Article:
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Vietnam’s ETF Holds Strong Upside Potential

The VanEck Vectors Vietnam ETF (VNM) is up more than 11% this year and has been highlighted as a winner in the US/China trade spat, but some market observers see more potential upside in shares of Vietnamese companies.

Vietnam’s ETF Holds Strong Upside Potential
Nhat Trung08:16 01/08/2019
According to ETF trends, The VanEck Vectors Vietnam ETF (VNM) is up more than 11% this year and has been highlighted as a winner in the US/China trade spat, but some market observers see more potential upside in shares of Vietnamese companies.
VNM, which debuted in August 2009, follows the MVIS Vietnam Index. That index “is comprised of securities of publicly traded companies that are incorporated in Vietnam or that are incorporated outside of Vietnam but have at least 50% of their revenues/related assets in Vietnam,” according to VanEck.
Last year, Fitch Ratings has upgraded Vietnam's Long-Term Foreign-Currency Issuer Default Rating (IDR) to 'BB' from 'BB-'. The Outlook is Stable.
Vietnam's track record of policy-making focused on strong macroeconomic performance has been improving. GDP growth accelerated to 6.8% in 2017 from 6.2% in 2016 supported by the export-oriented manufacturing sector and continued growth in services. Vietnam's five-year average real GDP growth at end-2017 was 6.2%, far above the 'BB' median of 3.4%.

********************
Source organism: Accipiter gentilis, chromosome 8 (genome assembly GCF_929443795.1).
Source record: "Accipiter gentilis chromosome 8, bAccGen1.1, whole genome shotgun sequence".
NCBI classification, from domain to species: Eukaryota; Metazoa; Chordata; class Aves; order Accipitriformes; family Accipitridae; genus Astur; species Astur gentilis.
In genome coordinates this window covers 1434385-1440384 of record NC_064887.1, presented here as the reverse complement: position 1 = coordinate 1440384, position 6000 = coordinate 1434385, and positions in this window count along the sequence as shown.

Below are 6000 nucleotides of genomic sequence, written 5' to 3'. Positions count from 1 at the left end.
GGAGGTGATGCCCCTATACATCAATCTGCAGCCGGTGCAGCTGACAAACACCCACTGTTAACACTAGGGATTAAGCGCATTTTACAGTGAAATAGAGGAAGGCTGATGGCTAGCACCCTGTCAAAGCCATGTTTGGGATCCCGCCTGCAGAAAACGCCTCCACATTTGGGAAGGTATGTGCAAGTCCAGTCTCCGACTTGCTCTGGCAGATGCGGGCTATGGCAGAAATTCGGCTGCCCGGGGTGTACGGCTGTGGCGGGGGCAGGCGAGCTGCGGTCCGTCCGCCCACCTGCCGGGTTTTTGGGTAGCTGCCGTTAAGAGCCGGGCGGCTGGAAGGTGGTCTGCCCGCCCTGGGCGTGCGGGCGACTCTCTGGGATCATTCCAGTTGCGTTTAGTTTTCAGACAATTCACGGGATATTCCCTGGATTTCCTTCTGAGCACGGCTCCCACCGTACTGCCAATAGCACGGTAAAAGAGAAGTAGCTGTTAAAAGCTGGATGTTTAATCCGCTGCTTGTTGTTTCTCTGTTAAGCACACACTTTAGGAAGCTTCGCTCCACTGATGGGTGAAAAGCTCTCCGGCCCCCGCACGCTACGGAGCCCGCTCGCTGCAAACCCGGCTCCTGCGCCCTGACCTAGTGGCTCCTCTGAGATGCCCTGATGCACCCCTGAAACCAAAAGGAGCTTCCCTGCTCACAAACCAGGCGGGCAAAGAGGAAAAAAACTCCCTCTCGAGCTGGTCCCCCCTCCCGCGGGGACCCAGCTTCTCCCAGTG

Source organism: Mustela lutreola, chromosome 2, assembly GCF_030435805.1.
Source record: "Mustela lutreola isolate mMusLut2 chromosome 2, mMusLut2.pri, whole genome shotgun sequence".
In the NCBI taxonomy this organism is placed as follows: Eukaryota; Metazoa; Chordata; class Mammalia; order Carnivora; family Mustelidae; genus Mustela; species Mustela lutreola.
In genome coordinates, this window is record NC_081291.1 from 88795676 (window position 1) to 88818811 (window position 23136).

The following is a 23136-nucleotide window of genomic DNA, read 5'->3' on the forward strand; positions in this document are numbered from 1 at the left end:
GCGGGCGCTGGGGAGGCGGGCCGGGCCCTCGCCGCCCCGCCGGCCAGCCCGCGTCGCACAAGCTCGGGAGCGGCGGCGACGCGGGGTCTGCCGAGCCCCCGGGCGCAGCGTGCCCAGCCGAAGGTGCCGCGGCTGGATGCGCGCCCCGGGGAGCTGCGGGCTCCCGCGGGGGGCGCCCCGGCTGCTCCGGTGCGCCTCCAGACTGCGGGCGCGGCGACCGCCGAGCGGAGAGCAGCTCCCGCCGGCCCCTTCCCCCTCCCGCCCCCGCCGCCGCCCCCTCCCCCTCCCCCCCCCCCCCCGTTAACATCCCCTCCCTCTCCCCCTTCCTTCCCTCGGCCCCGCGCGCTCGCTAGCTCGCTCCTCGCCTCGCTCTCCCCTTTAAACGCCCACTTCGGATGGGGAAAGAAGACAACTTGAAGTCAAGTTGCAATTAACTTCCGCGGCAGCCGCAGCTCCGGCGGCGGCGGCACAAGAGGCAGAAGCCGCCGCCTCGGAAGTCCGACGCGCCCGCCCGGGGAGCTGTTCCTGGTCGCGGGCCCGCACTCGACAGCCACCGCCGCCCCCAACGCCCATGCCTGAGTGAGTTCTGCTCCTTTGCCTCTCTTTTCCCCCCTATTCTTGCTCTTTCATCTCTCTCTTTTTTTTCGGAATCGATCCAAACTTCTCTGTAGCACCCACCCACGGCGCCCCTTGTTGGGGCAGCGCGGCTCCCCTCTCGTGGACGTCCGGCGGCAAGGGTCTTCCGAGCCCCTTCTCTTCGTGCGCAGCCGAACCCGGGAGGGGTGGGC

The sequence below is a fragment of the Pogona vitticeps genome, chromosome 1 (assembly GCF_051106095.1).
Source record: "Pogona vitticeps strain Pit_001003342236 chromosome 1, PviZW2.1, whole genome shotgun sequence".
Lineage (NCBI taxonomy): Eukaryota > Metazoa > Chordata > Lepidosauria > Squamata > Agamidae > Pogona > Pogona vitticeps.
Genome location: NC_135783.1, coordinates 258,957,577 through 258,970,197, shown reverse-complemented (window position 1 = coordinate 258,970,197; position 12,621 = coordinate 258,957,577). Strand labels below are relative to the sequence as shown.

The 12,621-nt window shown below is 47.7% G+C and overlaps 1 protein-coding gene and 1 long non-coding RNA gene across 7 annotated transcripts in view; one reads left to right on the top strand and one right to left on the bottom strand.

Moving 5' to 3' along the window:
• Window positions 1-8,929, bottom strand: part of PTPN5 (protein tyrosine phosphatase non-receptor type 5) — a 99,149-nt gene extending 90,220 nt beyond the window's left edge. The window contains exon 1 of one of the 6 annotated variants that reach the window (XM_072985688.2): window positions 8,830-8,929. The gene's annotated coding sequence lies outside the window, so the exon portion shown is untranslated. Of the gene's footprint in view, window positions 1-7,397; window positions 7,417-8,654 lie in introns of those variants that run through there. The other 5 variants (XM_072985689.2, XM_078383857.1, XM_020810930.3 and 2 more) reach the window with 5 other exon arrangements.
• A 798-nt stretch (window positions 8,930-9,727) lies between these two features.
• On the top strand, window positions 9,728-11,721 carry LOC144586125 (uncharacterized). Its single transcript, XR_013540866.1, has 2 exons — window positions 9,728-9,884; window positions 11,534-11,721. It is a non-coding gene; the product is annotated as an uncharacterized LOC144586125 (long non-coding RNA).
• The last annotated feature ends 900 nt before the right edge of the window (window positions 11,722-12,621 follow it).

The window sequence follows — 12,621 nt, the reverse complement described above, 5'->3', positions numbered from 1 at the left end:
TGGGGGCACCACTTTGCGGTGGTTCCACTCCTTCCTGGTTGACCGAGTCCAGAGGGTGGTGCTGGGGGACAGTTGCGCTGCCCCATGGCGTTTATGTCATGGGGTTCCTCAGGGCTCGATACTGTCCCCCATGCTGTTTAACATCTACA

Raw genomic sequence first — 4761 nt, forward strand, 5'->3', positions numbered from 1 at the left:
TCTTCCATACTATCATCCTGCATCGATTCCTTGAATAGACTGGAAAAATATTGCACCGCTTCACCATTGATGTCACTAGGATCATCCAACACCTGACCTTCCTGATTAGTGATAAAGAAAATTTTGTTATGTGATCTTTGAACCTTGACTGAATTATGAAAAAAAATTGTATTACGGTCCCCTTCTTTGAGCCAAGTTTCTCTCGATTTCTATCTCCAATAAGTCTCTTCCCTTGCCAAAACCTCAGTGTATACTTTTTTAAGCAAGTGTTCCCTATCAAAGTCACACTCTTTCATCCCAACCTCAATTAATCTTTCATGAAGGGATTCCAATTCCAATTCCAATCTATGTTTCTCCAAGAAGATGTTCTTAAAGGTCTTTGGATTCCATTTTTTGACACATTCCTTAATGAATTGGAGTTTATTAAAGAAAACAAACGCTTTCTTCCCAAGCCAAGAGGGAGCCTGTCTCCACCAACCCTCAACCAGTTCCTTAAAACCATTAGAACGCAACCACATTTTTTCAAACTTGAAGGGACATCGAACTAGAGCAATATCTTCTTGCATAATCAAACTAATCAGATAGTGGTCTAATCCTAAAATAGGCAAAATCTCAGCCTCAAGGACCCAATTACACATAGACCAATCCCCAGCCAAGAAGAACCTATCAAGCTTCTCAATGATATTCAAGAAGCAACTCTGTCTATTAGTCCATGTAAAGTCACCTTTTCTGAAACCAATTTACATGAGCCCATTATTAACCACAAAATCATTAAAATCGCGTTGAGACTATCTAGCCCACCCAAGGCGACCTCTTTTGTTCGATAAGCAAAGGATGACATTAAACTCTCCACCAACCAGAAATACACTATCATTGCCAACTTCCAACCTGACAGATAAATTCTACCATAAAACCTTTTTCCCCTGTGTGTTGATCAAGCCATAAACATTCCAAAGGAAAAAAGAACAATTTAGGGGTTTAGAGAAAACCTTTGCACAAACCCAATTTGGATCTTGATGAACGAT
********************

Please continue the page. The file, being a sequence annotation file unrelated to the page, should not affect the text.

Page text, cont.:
Fitch expects growth of 6.7% in 2018 in line with the growth target set by the National Assembly, supported by strong inflows of foreign direct investment (FDI), continued expansion in manufacturing and an increase in private consumption expenditure. FDI inflows remained strong in 2017, especially into the manufacturing sector, with registered FDI increasing by around 40% from the previous year to USD21.3 billion.
As such, Vietnam would remain among the fastest-growing economies in the Asia-Pacific region, and fastest among 'BB' rated peers. 
Vietnam's external buffers have improved, with its foreign-exchange reserves in 2017 rising to USD49 billion (around 2.5 months of external current payments, CXP), from USD37 billion at end-2016, supported by large capital inflows and a current account surplus. The improvement was facilitated by the authorities' adoption of a flexible exchange-rate mechanism in January 2016. 
Although the new exchange-rate mechanism could be tested in a stronger dollar environment, the rise in foreign-exchange reserves provides a cushion against external shocks. Fitch projects foreign-exchange reserves to rise to around USD66 billion by end-2018, equivalent to a reserve coverage of 3.1 months of CXP.